A guide to visiting display villages

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Head to a display village for ideas and inspiration. Picture supplied by Stockland.

If you’re thinking about building a new home, be sure to set aside time to visit a few display villages.

A display village is a showcase of the latest new-home designs from a range of builders, conveniently grouped in one spot.

Stockland project director James Westh said the aim of villages was to give prospective buyers the chance to wander through different designs for ideas and inspiration and discuss their needs with sales consultants.

“By experiencing the home first-hand, you’ll know whether it makes you feel relaxed and ‘at home’,” Mr Westh said.

Here, he shares his top tips for getting the most out of your visit.

Display villages showcase a range of new housing designs by various builders. Pictured is the village at Stockland’s Highlands estate in Craigieburn. Picture supplied by Stockland.

Do your research

The first step is to work out what you can afford, then set a budget and stick to it.

Mr Westh said having a pre-approved loan would help.

He also advised putting together a shortlist of your preferred builders. Ask for recommendations from friends and family and consult online forums.

As well, find out how long a builder has been in business and what customer service, warranties and guarantees are offered.

“Before visiting a display village, it’s also a good idea to study the latest home designs on builders’ websites,” Mr Westh said.

Study home designs on your computer before visiting in person. Pictured is Boutique Homes’ Ascot 36 design at Stockland’s Cloverton estate display village in Kalkallo. Picture supplied by Stockland.

Determine your needs

Decide what you want from your home and where you want to live.

Given display villages are built within residential estates, you’ll also be able to get a good feel for the community itself, including the services and the lifestyle.

“Being part of a connected community can make you feel more at home,” Mr Westh said.

He suggested sitting down as a family to get everyone’s thoughts on what they wanted from the home.

“A handy tip is to study how your family uses your present house, what spaces you use most and what areas you need that you don’t have.”

Consider your storage needs, how many bedrooms, bathrooms and living areas you’ll want and the placement of windows and power points. And, importantly, look to the future and how your needs might change and how the home will accommodate those changes.

“(And) if you don’t see yourself living there for a long time, think about how your design may suit the next owners and its resale value,” Mr Westh said.

Consider how many bedrooms you’ll need. Pictured is the Kingston 25 display home by Homebuyers Centre at Stocklands’ Highlands estate display village. Picture supplied by Stockland.

Plan your visit

Mr Westh recommended people avoid visiting too many homes in one hit and scheduling plenty of rest breaks.

“It’s important to take your time visiting each home, which will make it easier to remember the details.”

Display villages often host special events and activities, which are great ways to see how neighbours interact and the level of community spirit, so consider planning visits around some of these.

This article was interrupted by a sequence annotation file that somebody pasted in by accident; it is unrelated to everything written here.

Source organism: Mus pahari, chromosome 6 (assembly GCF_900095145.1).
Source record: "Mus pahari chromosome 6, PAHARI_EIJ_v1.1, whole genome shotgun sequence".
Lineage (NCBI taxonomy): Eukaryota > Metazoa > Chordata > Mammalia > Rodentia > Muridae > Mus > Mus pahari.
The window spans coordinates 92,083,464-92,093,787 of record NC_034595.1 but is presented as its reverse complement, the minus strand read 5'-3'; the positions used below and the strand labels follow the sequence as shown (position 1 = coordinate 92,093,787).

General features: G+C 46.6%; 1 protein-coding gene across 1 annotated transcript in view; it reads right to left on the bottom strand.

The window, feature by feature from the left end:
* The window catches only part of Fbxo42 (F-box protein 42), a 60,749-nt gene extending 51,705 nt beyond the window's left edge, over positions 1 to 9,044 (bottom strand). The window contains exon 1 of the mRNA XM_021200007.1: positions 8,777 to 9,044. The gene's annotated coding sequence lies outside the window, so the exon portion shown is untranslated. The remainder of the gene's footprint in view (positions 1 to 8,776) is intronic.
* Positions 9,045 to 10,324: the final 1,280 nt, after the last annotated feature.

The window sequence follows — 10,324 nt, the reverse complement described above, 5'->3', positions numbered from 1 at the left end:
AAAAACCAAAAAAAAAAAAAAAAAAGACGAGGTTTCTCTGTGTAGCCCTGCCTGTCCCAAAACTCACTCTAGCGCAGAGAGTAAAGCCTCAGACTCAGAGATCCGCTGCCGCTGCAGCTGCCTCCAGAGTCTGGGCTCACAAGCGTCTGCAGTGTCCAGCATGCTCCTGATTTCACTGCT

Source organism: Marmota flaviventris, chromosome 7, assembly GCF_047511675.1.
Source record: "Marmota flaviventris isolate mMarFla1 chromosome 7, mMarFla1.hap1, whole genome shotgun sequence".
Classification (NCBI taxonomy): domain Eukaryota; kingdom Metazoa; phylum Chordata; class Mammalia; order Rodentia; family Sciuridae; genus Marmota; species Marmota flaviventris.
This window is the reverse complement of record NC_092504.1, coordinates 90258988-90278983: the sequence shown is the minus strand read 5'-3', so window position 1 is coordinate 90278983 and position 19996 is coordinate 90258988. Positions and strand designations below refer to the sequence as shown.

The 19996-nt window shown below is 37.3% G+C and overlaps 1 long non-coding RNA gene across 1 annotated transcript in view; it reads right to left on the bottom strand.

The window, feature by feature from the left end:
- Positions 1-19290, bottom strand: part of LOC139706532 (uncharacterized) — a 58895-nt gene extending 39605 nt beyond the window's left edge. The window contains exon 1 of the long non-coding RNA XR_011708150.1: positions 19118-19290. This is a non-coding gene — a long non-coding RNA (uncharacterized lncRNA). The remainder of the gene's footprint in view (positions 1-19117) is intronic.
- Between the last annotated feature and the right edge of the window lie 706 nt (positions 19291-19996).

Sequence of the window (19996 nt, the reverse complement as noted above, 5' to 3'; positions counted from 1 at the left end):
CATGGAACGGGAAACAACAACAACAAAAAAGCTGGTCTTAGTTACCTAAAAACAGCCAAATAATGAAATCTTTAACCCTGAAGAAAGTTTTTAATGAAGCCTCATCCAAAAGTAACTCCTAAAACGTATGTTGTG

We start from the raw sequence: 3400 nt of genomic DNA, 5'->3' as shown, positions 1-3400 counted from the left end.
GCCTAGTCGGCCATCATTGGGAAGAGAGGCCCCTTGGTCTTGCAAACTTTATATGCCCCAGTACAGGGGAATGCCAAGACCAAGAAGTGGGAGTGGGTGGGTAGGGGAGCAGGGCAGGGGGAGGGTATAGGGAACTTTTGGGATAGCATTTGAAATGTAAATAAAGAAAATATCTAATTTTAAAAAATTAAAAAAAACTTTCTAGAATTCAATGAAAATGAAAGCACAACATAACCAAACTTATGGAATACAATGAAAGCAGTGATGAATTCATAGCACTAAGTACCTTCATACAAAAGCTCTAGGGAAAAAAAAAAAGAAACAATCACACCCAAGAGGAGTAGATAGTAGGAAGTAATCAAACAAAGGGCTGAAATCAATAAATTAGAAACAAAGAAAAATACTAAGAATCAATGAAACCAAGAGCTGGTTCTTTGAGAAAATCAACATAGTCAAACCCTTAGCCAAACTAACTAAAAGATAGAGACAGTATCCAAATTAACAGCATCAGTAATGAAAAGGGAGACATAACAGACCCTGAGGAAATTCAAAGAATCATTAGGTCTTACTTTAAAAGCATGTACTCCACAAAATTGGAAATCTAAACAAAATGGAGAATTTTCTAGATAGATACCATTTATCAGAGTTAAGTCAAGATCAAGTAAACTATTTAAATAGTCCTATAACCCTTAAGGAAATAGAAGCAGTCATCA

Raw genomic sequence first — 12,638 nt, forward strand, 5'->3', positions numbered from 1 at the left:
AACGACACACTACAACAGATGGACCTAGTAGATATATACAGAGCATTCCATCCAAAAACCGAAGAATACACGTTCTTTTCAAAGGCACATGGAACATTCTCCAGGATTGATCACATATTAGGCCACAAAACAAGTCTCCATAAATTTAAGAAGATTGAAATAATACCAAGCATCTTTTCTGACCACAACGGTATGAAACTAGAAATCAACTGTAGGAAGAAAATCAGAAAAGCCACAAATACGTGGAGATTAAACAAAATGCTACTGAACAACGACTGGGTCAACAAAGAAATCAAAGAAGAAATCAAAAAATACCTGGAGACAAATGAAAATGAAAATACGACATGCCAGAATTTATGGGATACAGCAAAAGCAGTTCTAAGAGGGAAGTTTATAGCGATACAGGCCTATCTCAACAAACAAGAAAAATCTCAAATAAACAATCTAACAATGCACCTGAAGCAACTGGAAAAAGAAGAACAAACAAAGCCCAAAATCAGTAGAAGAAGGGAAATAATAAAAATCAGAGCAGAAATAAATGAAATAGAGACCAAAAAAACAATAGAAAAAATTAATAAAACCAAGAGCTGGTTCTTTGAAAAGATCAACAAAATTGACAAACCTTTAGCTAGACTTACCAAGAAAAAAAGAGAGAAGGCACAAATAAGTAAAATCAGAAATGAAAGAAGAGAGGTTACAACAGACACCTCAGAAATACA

Don’t overdo it: take your time and take rest breaks. Picture: Chris Groenhout

Be prepared

Have a pen and paper handy to make notes on specific features you like and don’t like about a floorplan.

Mr Westh said a phone with a camera was also very useful to be able to compare features from different homes later. And take along a measuring tape to see if room spaces are the right fit for your furniture.

Finally, don’t forget a bag to carry all the brochures and information you’ll collect.

Take photos so you can compare homes. Pictured is Boutique Homes’ Ascot 36 display at Cloverton estate. Picture supplied by Stockland.

Pick the best time

Weekends tend to be the best time for families and weekday workers to visit. However, they are also the busiest times.

Mr Westh recommended scheduling one-on-one meetings with sales consultants, as well as second visits, on weekdays, when things were quieter.

He said returning at another time was handy if your time was limited or the kids were losing interest.

“It’s better to pay a second visit than rush through the inspections.”

Some villages have features such as playgrounds that will help keep kids entertained while you chat with the sales consultant.

At Stockland’s Highlands display village, in Craigieburn, for example, children can enjoy a new nine-hole minigolf course.

A hit with the kids: the minigolf course at the Highlands display village. Picture supplied by Stockland.

Ask questions

Often, a display home will have upgraded features on show, so be sure to ask the consultant what’s included in the standard price and what features come at an extra cost.

And see if you have flexibility to remove or change rooms around to better suit your needs. “Also, check whether the home has different floorplan options or any promotional offers,” Mr Westh said.

Ask what features are standard inclusions and what are pricier upgrades. Pictured is Boutique Homes’ Ascot 36 at Cloverton estate’s display village. Pictured supplied by Stockland.

Imagine living there

Walking around the display and picturing yourself living there is a valuable part of the decision-making process.

“Stand at the kitchen bench. See how long it takes to walk from the living room to the bathroom. Or sit outside in the alfresco dining area,” Mr Westh said. “Display villages are a great way to experience a lot of different floorplans in one location.”

Display villages enable you to check out lots of homes in one hit. Picture: Chris Groenhout

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